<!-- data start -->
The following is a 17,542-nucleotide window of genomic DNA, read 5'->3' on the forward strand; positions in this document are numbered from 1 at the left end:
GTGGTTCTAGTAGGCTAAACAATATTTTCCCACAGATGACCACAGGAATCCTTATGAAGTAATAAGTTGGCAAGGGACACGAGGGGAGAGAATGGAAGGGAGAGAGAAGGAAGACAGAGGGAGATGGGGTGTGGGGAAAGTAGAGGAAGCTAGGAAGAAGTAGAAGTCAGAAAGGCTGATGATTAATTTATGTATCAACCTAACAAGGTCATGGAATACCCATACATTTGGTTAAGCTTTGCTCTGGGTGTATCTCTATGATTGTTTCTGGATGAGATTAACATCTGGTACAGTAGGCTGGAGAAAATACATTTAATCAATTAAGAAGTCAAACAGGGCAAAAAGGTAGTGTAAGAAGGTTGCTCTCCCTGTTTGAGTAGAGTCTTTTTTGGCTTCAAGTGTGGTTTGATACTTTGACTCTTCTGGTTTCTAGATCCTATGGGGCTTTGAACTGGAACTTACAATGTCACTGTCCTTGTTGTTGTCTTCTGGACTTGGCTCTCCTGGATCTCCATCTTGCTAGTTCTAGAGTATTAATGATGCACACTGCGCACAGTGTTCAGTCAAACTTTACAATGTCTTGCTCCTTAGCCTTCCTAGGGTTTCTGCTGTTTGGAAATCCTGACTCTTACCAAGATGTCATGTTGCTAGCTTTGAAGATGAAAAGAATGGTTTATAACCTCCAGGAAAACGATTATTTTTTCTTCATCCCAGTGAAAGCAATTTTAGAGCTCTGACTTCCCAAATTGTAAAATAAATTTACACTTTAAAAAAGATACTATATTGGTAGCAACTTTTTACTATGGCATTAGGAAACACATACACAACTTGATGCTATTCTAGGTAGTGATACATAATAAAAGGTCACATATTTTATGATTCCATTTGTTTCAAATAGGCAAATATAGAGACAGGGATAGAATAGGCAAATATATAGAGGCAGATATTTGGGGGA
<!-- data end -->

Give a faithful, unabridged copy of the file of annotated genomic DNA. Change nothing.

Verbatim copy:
The following is a 17,542-nucleotide window of genomic DNA, read 5'->3' on the forward strand; positions in this document are numbered from 1 at the left end:
GTGGTTCTAGTAGGCTAAACAATATTTTCCCACAGATGACCACAGGAATCCTTATGAAGTAATAAGTTGGCAAGGGACACGAGGGGAGAGAATGGAAGGGAGAGAGAAGGAAGACAGAGGGAGATGGGGTGTGGGGAAAGTAGAGGAAGCTAGGAAGAAGTAGAAGTCAGAAAGGCTGATGATTAATTTATGTATCAACCTAACAAGGTCATGGAATACCCATACATTTGGTTAAGCTTTGCTCTGGGTGTATCTCTATGATTGTTTCTGGATGAGATTAACATCTGGTACAGTAGGCTGGAGAAAATACATTTAATCAATTAAGAAGTCAAACAGGGCAAAAAGGTAGTGTAAGAAGGTTGCTCTCCCTGTTTGAGTAGAGTCTTTTTTGGCTTCAAGTGTGGTTTGATACTTTGACTCTTCTGGTTTCTAGATCCTATGGGGCTTTGAACTGGAACTTACAATGTCACTGTCCTTGTTGTTGTCTTCTGGACTTGGCTCTCCTGGATCTCCATCTTGCTAGTTCTAGAGTATTAATGATGCACACTGCGCACAGTGTTCAGTCAAACTTTACAATGTCTTGCTCCTTAGCCTTCCTAGGGTTTCTGCTGTTTGGAAATCCTGACTCTTACCAAGATGTCATGTTGCTAGCTTTGAAGATGAAAAGAATGGTTTATAACCTCCAGGAAAACGATTATTTTTTCTTCATCCCAGTGAAAGCAATTTTAGAGCTCTGACTTCCCAAATTGTAAAATAAATTTACACTTTAAAAAAGATACTATATTGGTAGCAACTTTTTACTATGGCATTAGGAAACACATACACAACTTGATGCTATTCTAGGTAGTGATACATAATAAAAGGTCACATATTTTATGATTCCATTTGTTTCAAATAGGCAAATATAGAGACAGGGATAGAATAGGCAAATATATAGAGGCAGATATTTGGGGGA